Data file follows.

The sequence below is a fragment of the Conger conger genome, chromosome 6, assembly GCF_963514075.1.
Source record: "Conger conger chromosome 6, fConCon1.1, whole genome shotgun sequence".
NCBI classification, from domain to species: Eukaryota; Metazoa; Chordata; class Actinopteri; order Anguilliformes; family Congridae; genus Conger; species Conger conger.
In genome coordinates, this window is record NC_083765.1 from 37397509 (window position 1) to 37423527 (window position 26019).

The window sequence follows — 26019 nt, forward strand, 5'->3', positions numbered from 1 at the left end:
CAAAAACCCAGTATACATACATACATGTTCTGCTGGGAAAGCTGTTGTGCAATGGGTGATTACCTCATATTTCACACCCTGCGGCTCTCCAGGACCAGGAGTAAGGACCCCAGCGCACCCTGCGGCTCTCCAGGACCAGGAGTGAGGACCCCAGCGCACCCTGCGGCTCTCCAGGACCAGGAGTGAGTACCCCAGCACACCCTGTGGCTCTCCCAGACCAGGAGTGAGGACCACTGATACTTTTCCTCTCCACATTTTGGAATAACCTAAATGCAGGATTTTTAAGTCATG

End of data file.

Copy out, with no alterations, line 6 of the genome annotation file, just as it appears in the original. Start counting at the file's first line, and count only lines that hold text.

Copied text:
CAAAAACCCAGTATACATACATACATGTTCTGCTGGGAAAGCTGTTGTGCAATGGGTGATTACCTCATATTTCACACCCTGCGGCTCTCCAGGACCAGGAGTAAGGACCCCAGCGCACCCTGCGGCTCTCCAGGACCAGGAGTGAGGACCCCAGCGCACCCTGCGGCTCTCCAGGACCAGGAGTGAGTACCCCAGCACACCCTGTGGCTCTCCCAGACCAGGAGTGAGGACCACTGATACTTTTCCTCTCCACATTTTGGAATAACCTAAATGCAGGATTTTTAAGTCATG